 Supporting teachers to select and evaluate materials and
instructional methods to meet
 Professional development series, book study leadership
Section IV: Evidence for Meeting
Two-page narrative of each assessment includes:
a)Brief description of assessment and its use in the
b)Description of how assessment aligns with IRA
c) Brief analysis of data findings
d)Interpretation of how data provide evidence for
meeting specific standards by IRA standard
number, title, and/or wording.
2) One attachment for each assessment, which includes
the assessment tool itself (the detailed
directions given to candidates), scoring
guide/rubric, and data table disaggregated
by TWO applications (and if multiple sites, by
each site)
Section V: Assessments/data to inform
program improvement
 Narrative with no more than 12,000 characters
 Summarize principal findings from the assessment results,
faculty interpretation of data, and how candidate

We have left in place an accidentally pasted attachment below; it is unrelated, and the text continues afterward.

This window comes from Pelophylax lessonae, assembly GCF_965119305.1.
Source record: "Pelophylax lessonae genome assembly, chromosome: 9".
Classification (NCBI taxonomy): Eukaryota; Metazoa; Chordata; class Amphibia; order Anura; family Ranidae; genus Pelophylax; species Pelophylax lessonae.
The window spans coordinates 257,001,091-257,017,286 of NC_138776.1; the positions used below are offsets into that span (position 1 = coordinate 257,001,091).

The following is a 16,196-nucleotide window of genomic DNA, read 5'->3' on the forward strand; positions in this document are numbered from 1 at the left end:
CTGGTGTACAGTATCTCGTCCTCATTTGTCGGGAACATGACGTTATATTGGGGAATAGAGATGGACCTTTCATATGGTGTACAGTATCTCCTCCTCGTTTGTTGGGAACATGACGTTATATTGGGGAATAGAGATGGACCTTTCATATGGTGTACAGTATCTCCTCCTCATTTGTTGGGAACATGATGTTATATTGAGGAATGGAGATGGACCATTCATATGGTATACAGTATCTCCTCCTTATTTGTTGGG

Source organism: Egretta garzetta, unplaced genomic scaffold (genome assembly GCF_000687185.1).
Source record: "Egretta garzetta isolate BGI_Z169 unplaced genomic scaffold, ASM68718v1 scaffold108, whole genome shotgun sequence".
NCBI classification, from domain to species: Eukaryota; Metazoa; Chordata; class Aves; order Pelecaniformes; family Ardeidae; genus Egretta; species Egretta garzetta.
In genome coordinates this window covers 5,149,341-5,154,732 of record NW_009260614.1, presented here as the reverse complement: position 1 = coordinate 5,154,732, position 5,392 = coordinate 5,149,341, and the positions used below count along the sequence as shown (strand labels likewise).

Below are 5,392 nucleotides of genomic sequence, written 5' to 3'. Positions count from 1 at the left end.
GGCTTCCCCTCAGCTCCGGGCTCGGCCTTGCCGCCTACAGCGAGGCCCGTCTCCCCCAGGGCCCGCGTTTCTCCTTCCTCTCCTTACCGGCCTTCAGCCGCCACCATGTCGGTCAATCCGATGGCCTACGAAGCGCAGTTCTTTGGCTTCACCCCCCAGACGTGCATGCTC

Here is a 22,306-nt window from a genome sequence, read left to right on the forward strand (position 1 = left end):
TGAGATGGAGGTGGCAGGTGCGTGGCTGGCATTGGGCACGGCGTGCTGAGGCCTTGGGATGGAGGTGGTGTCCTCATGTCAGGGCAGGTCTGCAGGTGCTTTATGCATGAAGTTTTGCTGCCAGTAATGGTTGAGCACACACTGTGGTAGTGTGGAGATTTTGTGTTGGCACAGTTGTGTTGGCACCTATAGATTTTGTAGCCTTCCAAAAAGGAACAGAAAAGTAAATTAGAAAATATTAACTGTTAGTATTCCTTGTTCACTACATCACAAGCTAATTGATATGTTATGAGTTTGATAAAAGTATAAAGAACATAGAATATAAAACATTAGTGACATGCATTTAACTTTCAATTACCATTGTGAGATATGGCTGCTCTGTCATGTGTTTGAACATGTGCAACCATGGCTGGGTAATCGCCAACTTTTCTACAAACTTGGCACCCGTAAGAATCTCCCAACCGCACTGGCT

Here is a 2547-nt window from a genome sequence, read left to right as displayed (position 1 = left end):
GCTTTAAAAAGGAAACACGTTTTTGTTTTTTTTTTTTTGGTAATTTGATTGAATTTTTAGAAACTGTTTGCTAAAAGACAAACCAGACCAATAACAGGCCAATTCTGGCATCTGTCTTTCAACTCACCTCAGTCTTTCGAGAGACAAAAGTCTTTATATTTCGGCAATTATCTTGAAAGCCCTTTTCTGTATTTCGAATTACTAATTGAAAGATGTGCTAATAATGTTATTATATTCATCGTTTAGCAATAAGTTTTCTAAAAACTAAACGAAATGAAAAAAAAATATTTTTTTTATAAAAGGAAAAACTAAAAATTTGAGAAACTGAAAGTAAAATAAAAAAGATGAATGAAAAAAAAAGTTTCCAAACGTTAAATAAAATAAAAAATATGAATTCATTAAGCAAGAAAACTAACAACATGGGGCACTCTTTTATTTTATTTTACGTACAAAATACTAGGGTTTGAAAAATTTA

performance informs plans to strengthen the program
 Organized by three headings:
 Content knowledge
 Professional and pedagogical knowledge, skills and
 Impact on P-12 student learning
Section VI: For Revised programs only
 Response to conditions narrative—Organized by the
conditions—what changes did you make? Only one
application of data required
 Revised reports narrative: Describe changes or additions
have been made to address the IRA Standards
 TIP—Even if IRA did not specifically ask for something, you
can include any (all!) sections of the program report to make
your case to earn national recognition.
 Fall IRA/CAEP Workshops and Individual 30 min.
Consultation at Association of Literacy Educators and
Researchers (ALER) annual meeting (Sat., Nov. 1, 2014—
Delray Beach, FL)
 Spring/Summer IRA/CAEP Workshops and Individual30 min.
Consultation at International Reading Association (IRA)
annual meeting (Fri., July 17, 2015—St. Louis, MO)
 IRA Research Division, Accreditation website
Resources, cont.
 CAEP (NCATE) SPA Library
 IRA CAEP Guidelines for Program Writers and Reviewers
 Consultation with member of IRA Audit Team when much
support is needed; contracted service with IRA, either on-site or
IRA and CAEP want your program to align to IRA
Standards, to prepare 21st century reading
specialists/literacy coaches, and to be Nationally
Dr. Diane Kern, IRA SPA Coordinator:
[email protected]
Elizabeth Vilky, CAEP, Director of Program
Review [email protected]
Dr. Stevie Chepko, CAEP, Senior Vice
President, Accreditation
[email protected]
CAEP telephone: 202-223-0077